Monday, August 22, 2011

Jerry Leiber, R. I. P.

Jerry Leiber of songwriting team Leiber and Stoller dies at 78 - Jerry Leiber, who with his songwriting partner Mike Stoller created a songbook that infused the rock 'n' roll scene of the 1950s and early '60s with energy and mischievous humor, has died. He was 78.

Leiber, the words half of the duo, died Monday at Cedars-Sinai Medical Center in Los Angeles of cardiopulmonary failure, said Randy Poe, president of the songwriters’ publishing company.

Inducted into the Songwriters Hall of Fame in 1985 and the Rock and Roll Hall of Fame in 1987, Leiber and his lifelong writing partner, Stoller, wrote hits that included Elvis Presley's rat-a-tat-tat rendition of "Hound Dog" in 1956 and Peggy Lee's 1969 recording of the jaded "Is That All There Is?"

But they may be best remembered for the ebullient, impudent hits written for�the Clovers ("Love Potion No. 9"), the Drifters ("Ruby Baby"), the Cheers ("Black Denim Trousers and Motorcycle Boots"), the Robins ("Smokey Joe's Cafe," "Riot in Cell Block No. 9") and, especially, a Robins' spinoff group that Leiber and Stoller helped create, the Coasters ("Searchin'," "Yakety Yak," "Poison Ivy," "Charlie Brown," "Down in Mexico," "Little Egypt").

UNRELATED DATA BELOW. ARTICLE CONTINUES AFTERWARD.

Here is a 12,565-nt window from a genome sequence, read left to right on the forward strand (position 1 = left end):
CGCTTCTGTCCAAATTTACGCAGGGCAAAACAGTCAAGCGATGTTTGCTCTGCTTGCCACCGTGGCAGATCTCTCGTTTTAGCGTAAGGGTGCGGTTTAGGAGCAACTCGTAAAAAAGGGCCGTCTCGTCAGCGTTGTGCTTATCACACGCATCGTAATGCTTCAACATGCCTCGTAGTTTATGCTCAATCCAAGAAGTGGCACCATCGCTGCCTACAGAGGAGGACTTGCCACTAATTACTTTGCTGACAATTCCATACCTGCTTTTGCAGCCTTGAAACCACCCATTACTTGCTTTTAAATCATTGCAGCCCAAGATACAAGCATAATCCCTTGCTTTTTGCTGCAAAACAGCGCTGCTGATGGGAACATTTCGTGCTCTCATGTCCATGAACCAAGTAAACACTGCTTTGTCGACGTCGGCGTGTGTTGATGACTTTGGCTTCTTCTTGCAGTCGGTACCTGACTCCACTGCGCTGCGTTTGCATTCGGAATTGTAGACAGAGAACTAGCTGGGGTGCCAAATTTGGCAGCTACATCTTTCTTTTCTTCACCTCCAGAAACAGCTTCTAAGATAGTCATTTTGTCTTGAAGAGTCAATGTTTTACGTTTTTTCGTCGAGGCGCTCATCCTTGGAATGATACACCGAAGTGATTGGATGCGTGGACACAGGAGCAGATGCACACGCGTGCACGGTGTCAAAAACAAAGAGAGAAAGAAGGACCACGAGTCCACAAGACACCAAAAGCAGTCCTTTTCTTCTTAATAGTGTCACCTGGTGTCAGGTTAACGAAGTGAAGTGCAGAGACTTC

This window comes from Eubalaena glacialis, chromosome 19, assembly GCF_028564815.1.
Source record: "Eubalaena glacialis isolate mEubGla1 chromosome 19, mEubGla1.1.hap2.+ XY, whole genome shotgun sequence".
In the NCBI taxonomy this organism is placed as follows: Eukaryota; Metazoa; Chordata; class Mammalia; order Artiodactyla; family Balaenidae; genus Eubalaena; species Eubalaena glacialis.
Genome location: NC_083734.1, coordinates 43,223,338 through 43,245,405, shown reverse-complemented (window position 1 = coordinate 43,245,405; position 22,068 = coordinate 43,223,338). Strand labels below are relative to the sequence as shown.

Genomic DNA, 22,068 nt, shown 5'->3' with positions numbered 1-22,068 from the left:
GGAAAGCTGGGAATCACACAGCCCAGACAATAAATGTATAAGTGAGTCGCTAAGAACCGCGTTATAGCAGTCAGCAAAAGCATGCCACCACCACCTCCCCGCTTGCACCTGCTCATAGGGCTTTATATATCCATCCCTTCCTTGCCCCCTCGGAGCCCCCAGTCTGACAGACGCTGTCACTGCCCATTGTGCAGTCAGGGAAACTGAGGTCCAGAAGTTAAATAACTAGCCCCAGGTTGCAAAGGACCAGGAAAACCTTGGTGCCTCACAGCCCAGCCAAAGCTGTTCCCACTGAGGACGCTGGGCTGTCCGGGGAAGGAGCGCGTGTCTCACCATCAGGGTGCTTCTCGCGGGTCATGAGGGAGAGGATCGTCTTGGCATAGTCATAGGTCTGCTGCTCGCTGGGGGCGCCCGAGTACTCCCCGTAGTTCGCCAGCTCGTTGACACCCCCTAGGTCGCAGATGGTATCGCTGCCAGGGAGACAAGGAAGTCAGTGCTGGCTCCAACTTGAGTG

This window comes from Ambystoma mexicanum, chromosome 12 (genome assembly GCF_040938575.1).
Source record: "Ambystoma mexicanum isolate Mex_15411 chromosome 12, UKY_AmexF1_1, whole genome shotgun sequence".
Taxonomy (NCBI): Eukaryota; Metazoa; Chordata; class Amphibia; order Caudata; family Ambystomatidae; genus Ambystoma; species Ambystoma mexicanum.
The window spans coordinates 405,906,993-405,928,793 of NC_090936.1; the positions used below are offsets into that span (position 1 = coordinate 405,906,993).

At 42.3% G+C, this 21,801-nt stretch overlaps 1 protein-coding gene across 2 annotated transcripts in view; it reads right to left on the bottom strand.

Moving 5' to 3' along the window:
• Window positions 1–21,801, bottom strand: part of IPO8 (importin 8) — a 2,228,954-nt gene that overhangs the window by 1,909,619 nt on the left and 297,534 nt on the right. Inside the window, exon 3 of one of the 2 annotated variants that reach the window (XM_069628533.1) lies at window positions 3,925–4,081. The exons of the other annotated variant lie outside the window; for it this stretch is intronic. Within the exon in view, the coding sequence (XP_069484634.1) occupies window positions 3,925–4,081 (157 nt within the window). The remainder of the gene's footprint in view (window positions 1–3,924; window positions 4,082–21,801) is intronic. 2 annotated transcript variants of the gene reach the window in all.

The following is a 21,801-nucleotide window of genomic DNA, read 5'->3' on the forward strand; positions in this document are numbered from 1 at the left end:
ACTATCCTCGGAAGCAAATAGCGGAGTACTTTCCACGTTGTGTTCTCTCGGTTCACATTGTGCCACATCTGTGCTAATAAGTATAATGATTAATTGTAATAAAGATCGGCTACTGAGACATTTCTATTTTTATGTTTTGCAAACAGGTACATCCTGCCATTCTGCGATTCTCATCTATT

Ed Gorman said...

One of the great rock music writers of the fifties and sixties. As is his oartner. Their work for Elvis made them seminal figures.

Anonymous said...

Bummer. We saw the show based on their work, SMOKEY JOE'S CAFE, several times. Great stuff.


Fred Blosser said...

I didn't realize until recently that Leiber and Stoller had produced Sammy Turner's LAVENDER BLUE, one of the great ballads of the late '50s. Seminal talents in 20th century rock and pop.